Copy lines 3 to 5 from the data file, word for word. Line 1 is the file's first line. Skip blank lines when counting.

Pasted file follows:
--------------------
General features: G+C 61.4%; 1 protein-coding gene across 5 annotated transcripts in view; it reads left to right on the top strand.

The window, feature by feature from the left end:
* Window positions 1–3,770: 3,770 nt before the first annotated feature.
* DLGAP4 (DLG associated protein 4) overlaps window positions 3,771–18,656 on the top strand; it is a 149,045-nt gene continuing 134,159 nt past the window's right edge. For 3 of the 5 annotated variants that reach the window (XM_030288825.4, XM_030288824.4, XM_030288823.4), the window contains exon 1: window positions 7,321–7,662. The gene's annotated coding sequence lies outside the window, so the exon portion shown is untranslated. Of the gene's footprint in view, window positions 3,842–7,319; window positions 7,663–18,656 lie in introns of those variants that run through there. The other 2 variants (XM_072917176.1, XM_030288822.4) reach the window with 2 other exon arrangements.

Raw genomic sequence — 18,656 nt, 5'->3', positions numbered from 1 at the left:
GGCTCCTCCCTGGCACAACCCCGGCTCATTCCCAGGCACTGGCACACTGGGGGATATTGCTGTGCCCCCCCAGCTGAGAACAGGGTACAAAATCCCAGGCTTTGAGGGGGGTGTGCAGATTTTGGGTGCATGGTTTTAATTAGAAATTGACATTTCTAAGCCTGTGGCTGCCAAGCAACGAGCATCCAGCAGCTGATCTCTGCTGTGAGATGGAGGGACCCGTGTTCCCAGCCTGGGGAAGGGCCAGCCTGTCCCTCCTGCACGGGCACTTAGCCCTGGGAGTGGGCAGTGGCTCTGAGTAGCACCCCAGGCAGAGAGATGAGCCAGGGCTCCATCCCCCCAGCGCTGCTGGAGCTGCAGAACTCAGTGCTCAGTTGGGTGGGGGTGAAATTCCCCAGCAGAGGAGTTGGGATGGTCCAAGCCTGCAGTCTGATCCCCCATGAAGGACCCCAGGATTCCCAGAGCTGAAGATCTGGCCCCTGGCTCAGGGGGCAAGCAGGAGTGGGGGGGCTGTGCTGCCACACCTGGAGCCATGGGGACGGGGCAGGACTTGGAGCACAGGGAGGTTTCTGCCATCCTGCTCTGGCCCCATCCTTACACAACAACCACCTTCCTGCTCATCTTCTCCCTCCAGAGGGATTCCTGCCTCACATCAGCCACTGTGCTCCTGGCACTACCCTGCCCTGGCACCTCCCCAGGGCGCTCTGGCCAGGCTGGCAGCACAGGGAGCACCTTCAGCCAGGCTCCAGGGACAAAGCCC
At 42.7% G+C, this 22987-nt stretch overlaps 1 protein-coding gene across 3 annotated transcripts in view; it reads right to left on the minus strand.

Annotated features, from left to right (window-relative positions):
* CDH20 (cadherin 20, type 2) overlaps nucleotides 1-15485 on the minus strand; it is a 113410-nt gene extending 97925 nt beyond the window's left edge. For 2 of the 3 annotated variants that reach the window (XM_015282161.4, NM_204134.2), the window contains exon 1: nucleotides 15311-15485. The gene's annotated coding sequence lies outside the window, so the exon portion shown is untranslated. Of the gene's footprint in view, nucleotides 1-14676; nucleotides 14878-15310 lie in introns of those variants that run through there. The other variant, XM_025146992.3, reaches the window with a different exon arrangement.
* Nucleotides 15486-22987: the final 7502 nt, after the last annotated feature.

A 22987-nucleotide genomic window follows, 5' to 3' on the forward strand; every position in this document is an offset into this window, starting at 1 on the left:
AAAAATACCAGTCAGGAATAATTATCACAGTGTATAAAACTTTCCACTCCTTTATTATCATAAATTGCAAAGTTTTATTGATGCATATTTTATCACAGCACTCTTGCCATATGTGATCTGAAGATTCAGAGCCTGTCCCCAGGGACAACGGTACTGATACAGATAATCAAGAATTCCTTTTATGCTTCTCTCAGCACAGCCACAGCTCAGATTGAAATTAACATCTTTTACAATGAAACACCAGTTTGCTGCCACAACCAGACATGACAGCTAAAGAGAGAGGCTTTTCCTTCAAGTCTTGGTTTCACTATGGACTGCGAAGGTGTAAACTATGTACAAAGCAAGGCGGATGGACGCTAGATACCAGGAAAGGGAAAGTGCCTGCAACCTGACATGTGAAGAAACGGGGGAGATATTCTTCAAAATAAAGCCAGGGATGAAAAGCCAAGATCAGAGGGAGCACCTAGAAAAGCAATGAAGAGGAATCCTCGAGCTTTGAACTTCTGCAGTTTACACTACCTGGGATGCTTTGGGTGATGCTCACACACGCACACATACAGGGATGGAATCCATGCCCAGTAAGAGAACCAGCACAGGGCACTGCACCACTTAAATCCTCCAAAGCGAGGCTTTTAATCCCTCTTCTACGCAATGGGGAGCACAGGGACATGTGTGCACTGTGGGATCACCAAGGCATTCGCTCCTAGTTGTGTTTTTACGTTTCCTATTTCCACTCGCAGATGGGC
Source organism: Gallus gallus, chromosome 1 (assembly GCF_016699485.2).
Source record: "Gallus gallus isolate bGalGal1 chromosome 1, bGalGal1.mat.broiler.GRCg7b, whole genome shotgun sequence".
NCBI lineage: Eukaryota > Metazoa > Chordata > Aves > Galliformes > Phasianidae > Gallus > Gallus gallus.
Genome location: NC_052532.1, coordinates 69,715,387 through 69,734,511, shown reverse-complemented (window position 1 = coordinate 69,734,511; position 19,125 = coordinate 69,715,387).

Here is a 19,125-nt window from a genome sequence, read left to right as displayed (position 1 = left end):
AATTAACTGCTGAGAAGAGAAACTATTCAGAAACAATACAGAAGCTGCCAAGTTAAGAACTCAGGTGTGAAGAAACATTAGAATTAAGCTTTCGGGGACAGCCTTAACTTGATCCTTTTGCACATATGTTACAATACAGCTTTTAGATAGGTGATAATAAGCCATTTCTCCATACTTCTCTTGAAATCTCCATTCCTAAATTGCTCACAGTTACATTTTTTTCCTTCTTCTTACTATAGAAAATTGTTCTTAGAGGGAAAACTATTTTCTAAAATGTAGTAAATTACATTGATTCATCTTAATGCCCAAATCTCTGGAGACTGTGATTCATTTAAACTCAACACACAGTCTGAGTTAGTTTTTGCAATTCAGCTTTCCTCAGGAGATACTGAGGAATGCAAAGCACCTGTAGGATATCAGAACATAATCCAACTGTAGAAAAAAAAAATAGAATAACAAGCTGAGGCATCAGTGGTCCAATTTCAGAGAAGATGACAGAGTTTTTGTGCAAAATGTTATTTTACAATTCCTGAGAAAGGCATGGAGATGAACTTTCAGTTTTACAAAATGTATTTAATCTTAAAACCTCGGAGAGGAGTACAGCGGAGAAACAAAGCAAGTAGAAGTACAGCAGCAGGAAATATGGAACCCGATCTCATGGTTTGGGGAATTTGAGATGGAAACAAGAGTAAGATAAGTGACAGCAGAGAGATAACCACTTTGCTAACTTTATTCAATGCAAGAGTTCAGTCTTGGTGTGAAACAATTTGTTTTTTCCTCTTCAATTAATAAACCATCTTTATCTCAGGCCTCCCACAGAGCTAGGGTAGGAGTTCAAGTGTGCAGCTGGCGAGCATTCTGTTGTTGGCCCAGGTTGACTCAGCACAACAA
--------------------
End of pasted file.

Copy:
* Window positions 1–3,770: 3,770 nt before the first annotated feature.
* DLGAP4 (DLG associated protein 4) overlaps window positions 3,771–18,656 on the top strand; it is a 149,045-nt gene continuing 134,159 nt past the window's right edge. For 3 of the 5 annotated variants that reach the window (XM_030288825.4, XM_030288824.4, XM_030288823.4), the window contains exon 1: window positions 7,321–7,662. The gene's annotated coding sequence lies outside the window, so the exon portion shown is untranslated. Of the gene's footprint in view, window positions 3,842–7,319; window positions 7,663–18,656 lie in introns of those variants that run through there. The other 2 variants (XM_072917176.1, XM_030288822.4) reach the window with 2 other exon arrangements.

Raw genomic sequence — 18,656 nt, 5'->3', positions numbered from 1 at the left: